When the man rebukes his son again, the father becomes an oppressive force within the story and we sense the unending

 horror of the boy’s existence. At this point, we are reminded of the other characters. The baby daughter gives ‘gusts of laughter’ as the man seizes and shakes the boy, and the mother ‘coo[s] playfully at her’. This seemingly bizarre response is another part of the contextualisation of these characters. Coppard is showing us that the behaviour we’re witnessing is such a part of the family’s normal routine that it goes unnoticed by the mother.

Slipping behind a hedge, the mother leaves the girl to her husband’s care. When she returns, the man walks on with his daughter and she sees the injuries he has inflicted on their son. It’s her longest speech: ‘“O, my Christ, Johnny!” she said, putting her arms round the boy, “what’s ’e bin doin’ to yeh? Yer face is all blood!”’

Johnny shrugs off his mother’s concerns and passes her the sixpence he has been hiding. The shock of this on the first reading, the poignancy of it on subsequent ones, is powerful, but it is not the end of the story. Though this scene is an epiphany, it is not the epiphany. Coppard could have left the story here, but he goes on to leave us with other images: the inn with ‘already a light in its window’; the ‘young pigs, bloody and subdued’, the ‘anxious farmer’, and above all, the closing image of ‘dimly’ heard ‘men’s voices and the rattle of their gear’.

The story raises a number of questions about how we create and present characters – about how deeply we go into them, about whether we see them from the inside, or the outside; about whether we explain why they are the way they are or leave them unexplained.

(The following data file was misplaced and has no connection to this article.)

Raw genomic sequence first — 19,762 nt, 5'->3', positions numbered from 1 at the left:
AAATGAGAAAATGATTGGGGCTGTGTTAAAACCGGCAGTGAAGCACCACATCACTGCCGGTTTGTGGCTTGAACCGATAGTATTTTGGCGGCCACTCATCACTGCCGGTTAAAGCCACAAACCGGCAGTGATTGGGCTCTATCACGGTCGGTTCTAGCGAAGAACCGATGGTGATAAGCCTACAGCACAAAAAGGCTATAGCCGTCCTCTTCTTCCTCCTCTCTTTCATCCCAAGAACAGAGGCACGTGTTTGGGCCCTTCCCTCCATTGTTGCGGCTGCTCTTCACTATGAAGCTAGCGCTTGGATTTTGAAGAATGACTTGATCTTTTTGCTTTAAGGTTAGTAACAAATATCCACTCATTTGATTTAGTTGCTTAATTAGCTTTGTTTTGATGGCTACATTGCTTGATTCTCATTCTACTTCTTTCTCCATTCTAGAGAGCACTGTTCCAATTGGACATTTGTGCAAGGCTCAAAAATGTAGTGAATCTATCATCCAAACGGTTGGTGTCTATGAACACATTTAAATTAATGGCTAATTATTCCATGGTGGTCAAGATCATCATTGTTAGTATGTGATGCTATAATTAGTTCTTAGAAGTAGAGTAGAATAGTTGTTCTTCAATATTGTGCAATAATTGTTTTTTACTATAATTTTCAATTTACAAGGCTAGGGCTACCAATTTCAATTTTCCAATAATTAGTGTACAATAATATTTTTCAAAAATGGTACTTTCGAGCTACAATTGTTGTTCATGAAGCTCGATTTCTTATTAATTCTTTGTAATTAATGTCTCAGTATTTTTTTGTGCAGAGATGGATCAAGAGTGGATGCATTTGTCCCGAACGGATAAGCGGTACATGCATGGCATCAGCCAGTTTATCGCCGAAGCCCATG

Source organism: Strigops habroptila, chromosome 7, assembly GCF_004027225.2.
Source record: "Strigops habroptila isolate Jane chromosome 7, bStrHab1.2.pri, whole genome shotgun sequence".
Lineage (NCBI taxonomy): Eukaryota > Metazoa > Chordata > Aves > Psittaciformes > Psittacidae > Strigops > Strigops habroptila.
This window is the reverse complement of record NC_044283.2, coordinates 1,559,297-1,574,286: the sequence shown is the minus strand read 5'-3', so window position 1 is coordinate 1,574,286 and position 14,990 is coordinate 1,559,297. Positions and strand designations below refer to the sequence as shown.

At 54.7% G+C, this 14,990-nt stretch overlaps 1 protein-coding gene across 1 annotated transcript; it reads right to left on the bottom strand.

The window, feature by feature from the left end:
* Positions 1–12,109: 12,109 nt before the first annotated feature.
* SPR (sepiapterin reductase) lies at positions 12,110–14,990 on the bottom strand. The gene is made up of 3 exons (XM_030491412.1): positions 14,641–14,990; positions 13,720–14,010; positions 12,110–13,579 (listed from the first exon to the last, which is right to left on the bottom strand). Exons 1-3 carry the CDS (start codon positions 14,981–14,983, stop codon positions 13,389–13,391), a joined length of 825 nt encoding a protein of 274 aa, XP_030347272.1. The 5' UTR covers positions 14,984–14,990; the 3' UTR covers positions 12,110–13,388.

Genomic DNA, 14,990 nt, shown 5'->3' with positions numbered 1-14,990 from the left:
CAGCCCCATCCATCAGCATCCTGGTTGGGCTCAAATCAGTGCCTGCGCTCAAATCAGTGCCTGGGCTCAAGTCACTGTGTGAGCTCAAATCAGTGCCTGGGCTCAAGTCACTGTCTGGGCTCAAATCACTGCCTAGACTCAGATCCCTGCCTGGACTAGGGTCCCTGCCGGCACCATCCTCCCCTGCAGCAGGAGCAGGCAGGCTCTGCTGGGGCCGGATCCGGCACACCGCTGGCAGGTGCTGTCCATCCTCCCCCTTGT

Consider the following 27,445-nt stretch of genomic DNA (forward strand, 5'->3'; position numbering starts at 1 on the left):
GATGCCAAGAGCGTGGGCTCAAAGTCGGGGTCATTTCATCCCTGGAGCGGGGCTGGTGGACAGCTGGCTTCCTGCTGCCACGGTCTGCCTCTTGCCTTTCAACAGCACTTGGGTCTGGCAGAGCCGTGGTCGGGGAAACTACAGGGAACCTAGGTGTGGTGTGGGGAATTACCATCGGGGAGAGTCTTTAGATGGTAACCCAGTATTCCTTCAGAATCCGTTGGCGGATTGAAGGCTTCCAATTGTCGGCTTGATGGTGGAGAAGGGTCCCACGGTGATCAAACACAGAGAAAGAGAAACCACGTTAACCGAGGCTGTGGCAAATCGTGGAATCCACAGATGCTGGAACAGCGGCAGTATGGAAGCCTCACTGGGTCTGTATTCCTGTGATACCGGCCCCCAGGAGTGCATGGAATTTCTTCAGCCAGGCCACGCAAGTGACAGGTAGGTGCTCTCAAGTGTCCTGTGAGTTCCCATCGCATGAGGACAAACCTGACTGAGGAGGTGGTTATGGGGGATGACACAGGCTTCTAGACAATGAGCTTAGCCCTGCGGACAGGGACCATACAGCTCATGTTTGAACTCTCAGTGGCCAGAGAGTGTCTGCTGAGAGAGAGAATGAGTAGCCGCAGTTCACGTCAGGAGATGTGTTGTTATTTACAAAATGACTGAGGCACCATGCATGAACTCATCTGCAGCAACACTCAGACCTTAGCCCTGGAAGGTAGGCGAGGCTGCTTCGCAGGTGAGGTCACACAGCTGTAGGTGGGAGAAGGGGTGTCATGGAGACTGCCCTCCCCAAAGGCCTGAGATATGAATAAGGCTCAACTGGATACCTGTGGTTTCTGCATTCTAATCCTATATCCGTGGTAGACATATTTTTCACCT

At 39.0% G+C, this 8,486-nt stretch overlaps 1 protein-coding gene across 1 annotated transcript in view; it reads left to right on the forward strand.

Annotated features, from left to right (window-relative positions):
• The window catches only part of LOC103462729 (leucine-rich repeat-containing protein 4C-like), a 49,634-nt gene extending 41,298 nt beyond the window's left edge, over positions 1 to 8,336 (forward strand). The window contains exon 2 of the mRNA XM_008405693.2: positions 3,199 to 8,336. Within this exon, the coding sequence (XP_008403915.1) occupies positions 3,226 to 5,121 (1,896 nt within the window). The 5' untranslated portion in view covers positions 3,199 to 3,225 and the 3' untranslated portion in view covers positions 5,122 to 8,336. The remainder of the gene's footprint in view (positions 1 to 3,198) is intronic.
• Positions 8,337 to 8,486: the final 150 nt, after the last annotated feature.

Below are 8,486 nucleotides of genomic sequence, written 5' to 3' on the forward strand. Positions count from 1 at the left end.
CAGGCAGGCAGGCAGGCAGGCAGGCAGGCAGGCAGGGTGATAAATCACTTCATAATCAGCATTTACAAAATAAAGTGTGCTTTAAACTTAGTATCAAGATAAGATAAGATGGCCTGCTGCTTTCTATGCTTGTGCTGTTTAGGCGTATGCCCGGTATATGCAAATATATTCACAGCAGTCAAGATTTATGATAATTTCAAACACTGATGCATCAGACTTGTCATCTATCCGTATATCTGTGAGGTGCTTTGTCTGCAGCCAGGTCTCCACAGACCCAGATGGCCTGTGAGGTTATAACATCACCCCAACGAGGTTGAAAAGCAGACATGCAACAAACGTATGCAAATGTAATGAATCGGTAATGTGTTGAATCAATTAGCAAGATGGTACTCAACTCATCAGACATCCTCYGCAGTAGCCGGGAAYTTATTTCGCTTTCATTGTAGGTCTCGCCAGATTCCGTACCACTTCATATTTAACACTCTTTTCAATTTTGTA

We only learn the names of the characters when the woman calls to ‘George’, and asks him to ‘look after Annie’. It is she, not the father and not the narrator, who calls the boy ‘Johnny’. Likewise, the sex of the younger child is not revealed until just before this point.  Until then, she is referred to only as ‘the smaller child’ and ‘the toddling babe’. This, however, is all we need to know about the child until we are called upon to imagine her again.  What we are told, though, reveals the character of the mother, and adds to our growing picture of the father.

When the man speaks to child we now know to be his daughter, we hear a distinct difference from the way he speaks to his son: ‘Carm on, me beauty!’ he says to her as he lifts the little girl to his shoulder. In the next line, we hear both tones of voice: ‘He’s a bad, bad boy; you ‘ave a ride on your daddy.’

We learn about these characters not only by what Coppard tells us about them, but also by the way they respond to each other. He makes no attempt to show us what is going on inside their minds, telling us only what they do and what they say.  We must draw our own conclusions about what they think and feel. This is our contribution to the narrative. If Coppard had told us what the characters were thinking, we would be locked out of the story.  This way we are brought closer to it.

It is in fact easy to imagine what a character like Annie might be thinking – very little, because she is so young. And it’s not difficult to work out a plausible mindset for the boy, who suffers now to save his mother from worse suffering later by preventing his father from reaching the inn with money to spend on drink. It is less easy to be sure about the woman. Does she know that the boy is hiding the tanner? We are not told that she is surprised to receive it, and this would explain her ‘seeming’ not to want to shield the boy from her husband’s anger. She is aware of her son’s sacrifice, and has no alternative but to allow it.